The money that they are making off of our labor is the money that they are using to fund their prison budgets. Nationwide, prison budgets total 86 billion dollars, so where is the remaining 414 billion dollars going? Ask the politicians??

If we take our labor off our the table, then the States are left with normal budget intakes to pay for prisons. Believe me, when we take our labor back, only then will prisons get back to Corrections and Rehabilitation. Every system in America will start back giving good-time, and even the Federal Prisons (who started the profit-based model with Unicor) will have to go back to granting parole.    Additionally, we will finally be able to bring political prisoners like Mumia, Iman El Amin, Larry Hoover, Mutulu, and so many more home.

Funny how we “CONTROL” a 1/2 trillion dollar market, but we go to bed hungry at night. Our bill, which we call the “FREEDOM BILL,” will be the model of what prison will look like after we take control of our situation. If they (the State) ever want to see their assembly lines roll again, then our Legislation will be the functional equivalent of a “labor contract.”
No freedom, no labor !!!
Our Bill, as it is titled, will place Education, Rehabilitation, and Re-Entry Preparedness at the forefront of our stay in prison – not free labor. Voting rights will be restored. LWOP and Death Sentences will be repealed, and conjugal visits will be a part of rehabilitation. Also, media will have unfettered access to prisons. With alternative media like VICE, TruthOut and others, everything will be out in the open.

But our Bill won’t just give out a free pass, people will have to “earn” their freedom through completion of a curriculum that will address the needs of the individual. No GED/Diploma: You have to get one. No skill or trade: Gotta get one. No life skills: Time to grow up and learn what it takes to be a man and provide for you family and community.

There will be exceptions, because there are exceptional cases. But the way things work right now, no one knows when they will be released, if they will make parole, or what they can do to guarantee that when they have served sufficient time, addressed their issues, that they will return home to their family. Our  Bill will provide that certainty for most, and it will give that comfort to spouses, children, etc., of when the loved one will return home. They will know, they will be a part of it, and they will be able to engage in activities like family visits, conjugal visits, parenting classes, etc., that will keep families together when a member of the family has made a mistake. If we are producing 500 billion dollars to live with rats, spiders, mold, abusive officers, and serve decades on end, with no end in sight, then surely we can unite and make a stand.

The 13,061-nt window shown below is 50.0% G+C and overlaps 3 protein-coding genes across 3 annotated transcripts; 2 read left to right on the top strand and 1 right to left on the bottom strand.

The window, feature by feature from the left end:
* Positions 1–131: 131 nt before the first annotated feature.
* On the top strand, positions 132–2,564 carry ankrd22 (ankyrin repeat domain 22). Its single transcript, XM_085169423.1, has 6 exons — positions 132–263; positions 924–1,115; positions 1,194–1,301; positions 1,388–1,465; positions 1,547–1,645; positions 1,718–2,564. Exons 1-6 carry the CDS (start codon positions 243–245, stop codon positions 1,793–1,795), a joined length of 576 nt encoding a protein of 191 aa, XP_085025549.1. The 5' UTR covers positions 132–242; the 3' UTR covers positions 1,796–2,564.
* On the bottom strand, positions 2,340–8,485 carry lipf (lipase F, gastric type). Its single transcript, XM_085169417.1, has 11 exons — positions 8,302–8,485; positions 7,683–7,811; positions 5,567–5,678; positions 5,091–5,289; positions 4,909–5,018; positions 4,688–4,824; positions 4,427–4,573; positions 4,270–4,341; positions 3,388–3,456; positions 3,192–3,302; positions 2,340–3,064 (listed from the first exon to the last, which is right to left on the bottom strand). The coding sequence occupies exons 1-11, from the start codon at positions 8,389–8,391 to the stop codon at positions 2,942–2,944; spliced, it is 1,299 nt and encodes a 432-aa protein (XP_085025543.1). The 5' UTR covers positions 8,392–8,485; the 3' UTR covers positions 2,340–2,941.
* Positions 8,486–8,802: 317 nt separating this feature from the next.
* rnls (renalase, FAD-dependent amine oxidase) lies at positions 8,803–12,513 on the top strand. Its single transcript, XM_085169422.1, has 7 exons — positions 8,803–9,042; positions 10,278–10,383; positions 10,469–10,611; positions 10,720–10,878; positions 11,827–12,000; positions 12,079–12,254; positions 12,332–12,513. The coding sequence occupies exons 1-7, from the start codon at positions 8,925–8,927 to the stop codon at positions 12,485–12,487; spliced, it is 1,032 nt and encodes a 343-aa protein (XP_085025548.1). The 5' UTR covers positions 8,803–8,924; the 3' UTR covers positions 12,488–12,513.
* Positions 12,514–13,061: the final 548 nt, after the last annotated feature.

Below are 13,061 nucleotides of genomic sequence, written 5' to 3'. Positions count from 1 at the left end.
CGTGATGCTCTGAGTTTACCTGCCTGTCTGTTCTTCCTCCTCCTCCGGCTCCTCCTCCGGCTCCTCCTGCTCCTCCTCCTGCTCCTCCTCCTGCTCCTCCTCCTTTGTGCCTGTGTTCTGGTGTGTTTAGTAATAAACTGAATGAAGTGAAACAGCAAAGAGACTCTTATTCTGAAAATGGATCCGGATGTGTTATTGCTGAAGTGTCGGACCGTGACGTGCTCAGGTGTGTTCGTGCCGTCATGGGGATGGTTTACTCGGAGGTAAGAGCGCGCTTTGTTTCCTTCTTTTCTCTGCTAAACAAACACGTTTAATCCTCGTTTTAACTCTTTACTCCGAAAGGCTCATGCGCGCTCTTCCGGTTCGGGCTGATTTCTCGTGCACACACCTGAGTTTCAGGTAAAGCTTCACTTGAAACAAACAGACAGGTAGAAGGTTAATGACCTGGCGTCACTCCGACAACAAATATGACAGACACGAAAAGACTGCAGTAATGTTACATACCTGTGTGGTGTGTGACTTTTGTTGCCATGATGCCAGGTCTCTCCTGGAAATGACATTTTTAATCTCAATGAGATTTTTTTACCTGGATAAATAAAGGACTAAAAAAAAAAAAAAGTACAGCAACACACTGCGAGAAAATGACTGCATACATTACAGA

No doubt they can afford to pay us for any labor that we perform. Otherwise, something has to give. If we can clean them up, we can tear them down.
However, we come in Peace.
Q: Can you tell us a little on your support for the women incarcerated in one of the worst prisons in this country, Tutwiler Prison for Women?
Our hearts go out to the women at Tutwiler. I mean, you add all of the issues that go on in prisons that they suffer equal to men, then add on the fact that they are raped by men, assaulted by men, impregnated by men, and forced to have abortions, or forced to give birth. And after 20 years of abuse, only 6 officers prosecuted, with the most time being 6 months. One got 5 days.


F.A.M. organized a Protest Rally at Tutwiler. We created a Facebook-page to support them. I have personally interviewed approximately 25 women who have served time at Tutwiler either online or on my radio show.


Due to the DOJ being inside of Tutwiler, we have not been able to contact them directly. But we support them and they are a part of F.A.M. My plan was to draft a section on Women’s Rights for the FREEDOM BILL, but we never got cooperation from some of the women who had served time at Tutwiler who we connected with. They were too busy to help the women they left behind. I am bitter about that, and I let them know it.

Nevertheless, F.A.M. stands firm in our convictions. We aren’t going anywhere without our Women. If they can’t get speak right now, fine. We will reserve their places until they can.
Q: Do you have any advice or words of encouragement for those inside California’s (and other states’) prisons? Inside its Secure Housing Units (SHU’s)?